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It was one of those bluebird days for which Utah is famous: sunny weather, not a cloud in sight, and fresh powder on the slopes.
These are the days that remind Snowbird ski resort sous chef Alex Hagan why the 27-year-old loves to work for the resort, which provides a free pass to the slopes for its employees.
Except that March 2018 day didn’t quite go as planned. A combination of skiing too quickly and catching an edge carved out by another skier toppled Hagan on to his left elbow against the snowpack. “You ski with the expectation that the snow is even,” he says. “It never is.”
Several years before, he’d fallen on an icy parking lot and dislocated his right shoulder. Now it was the turn of his left: his fall had pushed his shoulder so far back, it tore a ligament. He went to the Snowbird clinic and they told him not to lift anything, then sent him to Dr. Peter Chalmers at the University of Utah’s Orthopedic Injury Clinic in Salt Lake City.
Hagan’s shoulder injuries are a distillation of much of what the center’s medical director, Dr. Joy English, expects as winter approaches each year. It breaks down into two categories: slips, falls and shoveling-related injuries that occur away from the slopes on the one hand, and skiing and snowboarding mishaps on the other.
If the injuries aren’t serious enough to require the emergency room, then for those who can walk and prefer being seen by a provider once they are down from the mountain, the orthopedic center is a key resource. It’s open Monday through Thursday, 4 p.m. to 8 p.m., and Fridays noon to 6 p.m.
English is a veteran skier but describes herself as “kind of a wimp” when it comes to taking risks on the snow. “I don’t go crazy because I work here,” she says, referring to how the injuries she sees in the clinic prove a natural brake to any impulse she might have to race down the slopes.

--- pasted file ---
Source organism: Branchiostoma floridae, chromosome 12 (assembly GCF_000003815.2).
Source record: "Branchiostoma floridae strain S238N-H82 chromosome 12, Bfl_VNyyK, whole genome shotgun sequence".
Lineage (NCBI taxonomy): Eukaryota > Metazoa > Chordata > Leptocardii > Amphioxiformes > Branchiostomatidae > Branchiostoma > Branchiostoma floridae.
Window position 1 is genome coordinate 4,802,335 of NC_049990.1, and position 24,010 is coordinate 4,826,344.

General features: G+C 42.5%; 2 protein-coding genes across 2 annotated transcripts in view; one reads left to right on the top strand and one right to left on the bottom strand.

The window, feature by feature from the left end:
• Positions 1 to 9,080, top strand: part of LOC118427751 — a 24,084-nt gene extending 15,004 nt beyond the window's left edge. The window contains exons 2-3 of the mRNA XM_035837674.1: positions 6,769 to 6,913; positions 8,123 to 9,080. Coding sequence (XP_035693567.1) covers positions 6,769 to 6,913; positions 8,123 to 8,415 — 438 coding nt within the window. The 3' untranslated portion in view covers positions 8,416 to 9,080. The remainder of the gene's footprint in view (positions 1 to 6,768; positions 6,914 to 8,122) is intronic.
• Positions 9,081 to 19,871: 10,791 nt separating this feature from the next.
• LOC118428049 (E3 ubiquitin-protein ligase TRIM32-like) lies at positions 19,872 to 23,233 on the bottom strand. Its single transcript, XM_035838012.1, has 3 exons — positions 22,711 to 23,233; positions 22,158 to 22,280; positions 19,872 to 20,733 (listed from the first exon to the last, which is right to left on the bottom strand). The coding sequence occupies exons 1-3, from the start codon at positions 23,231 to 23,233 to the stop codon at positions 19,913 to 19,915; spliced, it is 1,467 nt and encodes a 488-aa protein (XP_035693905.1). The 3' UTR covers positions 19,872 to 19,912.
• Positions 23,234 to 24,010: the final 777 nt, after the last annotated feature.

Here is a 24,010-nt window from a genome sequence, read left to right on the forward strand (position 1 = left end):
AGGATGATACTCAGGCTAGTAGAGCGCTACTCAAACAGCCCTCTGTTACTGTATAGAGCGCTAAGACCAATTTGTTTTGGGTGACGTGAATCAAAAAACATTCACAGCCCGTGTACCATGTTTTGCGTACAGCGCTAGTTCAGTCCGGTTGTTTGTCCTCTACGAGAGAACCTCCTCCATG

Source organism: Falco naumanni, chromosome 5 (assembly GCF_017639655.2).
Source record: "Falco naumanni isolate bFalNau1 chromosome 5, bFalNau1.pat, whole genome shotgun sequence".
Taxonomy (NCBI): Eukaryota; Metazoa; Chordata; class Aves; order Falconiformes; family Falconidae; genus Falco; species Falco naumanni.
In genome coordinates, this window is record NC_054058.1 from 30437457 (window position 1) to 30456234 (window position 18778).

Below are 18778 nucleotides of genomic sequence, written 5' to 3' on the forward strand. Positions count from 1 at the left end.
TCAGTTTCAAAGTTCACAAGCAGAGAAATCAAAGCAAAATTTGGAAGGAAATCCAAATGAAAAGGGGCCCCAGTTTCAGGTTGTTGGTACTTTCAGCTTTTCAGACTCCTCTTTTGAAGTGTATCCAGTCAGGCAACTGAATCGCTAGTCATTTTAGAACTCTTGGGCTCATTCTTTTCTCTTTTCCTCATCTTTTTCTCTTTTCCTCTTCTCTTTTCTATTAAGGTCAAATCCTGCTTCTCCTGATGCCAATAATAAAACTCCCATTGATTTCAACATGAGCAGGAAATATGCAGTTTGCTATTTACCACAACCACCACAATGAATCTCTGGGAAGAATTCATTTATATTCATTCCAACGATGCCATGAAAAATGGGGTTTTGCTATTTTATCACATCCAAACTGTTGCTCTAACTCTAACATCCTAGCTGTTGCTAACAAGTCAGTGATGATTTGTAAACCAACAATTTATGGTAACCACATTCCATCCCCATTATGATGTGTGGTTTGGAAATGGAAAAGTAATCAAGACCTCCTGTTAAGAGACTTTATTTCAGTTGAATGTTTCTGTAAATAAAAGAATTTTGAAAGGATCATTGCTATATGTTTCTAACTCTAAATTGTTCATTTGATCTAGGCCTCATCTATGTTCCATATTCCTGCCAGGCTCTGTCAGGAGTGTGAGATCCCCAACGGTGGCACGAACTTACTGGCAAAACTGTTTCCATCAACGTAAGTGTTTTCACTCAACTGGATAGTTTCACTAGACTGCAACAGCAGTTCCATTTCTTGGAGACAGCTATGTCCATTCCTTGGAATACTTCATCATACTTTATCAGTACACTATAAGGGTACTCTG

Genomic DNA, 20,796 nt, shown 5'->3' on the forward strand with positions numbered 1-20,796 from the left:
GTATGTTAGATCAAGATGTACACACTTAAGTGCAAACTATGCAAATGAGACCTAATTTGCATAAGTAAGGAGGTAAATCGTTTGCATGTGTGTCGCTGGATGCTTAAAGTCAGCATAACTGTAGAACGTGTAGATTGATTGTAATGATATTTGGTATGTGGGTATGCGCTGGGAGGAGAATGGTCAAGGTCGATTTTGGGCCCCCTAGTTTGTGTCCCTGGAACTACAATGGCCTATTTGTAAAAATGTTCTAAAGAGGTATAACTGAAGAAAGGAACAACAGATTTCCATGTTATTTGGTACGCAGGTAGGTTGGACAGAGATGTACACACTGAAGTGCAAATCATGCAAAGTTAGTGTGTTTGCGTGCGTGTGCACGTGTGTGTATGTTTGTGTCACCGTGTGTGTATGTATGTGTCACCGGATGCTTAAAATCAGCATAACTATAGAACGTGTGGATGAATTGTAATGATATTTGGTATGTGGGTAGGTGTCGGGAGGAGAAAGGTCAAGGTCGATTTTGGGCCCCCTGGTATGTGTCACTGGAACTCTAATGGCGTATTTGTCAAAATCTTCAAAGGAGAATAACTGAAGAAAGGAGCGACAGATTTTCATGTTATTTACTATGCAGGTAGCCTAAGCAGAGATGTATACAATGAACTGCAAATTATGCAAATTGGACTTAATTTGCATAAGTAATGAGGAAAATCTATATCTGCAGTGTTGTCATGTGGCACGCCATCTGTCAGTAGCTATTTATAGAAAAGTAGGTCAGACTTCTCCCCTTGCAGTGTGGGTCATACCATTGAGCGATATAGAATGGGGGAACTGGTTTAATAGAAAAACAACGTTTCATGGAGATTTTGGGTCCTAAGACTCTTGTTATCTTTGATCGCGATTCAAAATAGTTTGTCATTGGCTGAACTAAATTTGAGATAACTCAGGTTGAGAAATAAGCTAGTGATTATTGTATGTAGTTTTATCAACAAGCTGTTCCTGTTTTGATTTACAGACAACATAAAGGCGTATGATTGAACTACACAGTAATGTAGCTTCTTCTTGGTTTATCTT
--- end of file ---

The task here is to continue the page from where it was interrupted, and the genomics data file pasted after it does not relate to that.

Outside of shoulder dislocations, the most common skiing and snowboarding injuries she sees are ACL-tears, lower leg fractures and wrist fractures from snowboarding. Patients’ ages range from 5 years old and up, she says. A 4-year-old or younger child often lacks the communicative skills to narrate the injury thus sometimes necessitating a work-up the clinic may not be equipped to handle. “A 5-year-old who fell badly on their leg will tell you the whole story,” she says.
Speed is inevitably a key factor in taking a tumble yet, as English notes, “The whole reason you ski is to get out of your comfort zone a little bit, especially if you live in Utah. That’s why people live here. They have this elevated level of outdoorsmanship.”
English ticks off a list of other causes of wrecks, including colliding with another skier or snowboarder on green runs which are the easiest, “skiing out of your comfort zone, skiing in areas that are restricted, and skiing in conditions you’re not used to. Some people are used to ice and when they ski on powder, they find it’s really different.”
Then there’s the issue of changes in light. When it goes in a split-second from a sunny day to flat light as the sun disappears behind a cloud, “suddenly you can’t even tell any of the slope’s contours,” she says.
English advises that whether you’re a powder hound or not, it’s important to prepare for the rigors of a winter season. Maintaining a degree of physical fitness, particularly working on core and muscular strength, protects both the skier and those who face shoveling inches of fresh snow when they wake up in the morning and have to clear the driveway and sidewalk before leaving for work.
For those who are injured on the slopes or the sidewalk, the clinic’s options extend beyond surgery. Chalmers offered Hagan the choice of an operation or trying physical therapy — he opted for the latter. Under the supervision of a physical therapist, he did six weeks of exercises to strengthen his shoulder muscles. When he stopped working on his shoulders, it quickly became apparent that without regular exercising, they weren’t strong enough on their own.
“I feel it if I don’t work on my shoulders,” he says. Exercise regime or not, he says wryly, “It’s a life sentence.”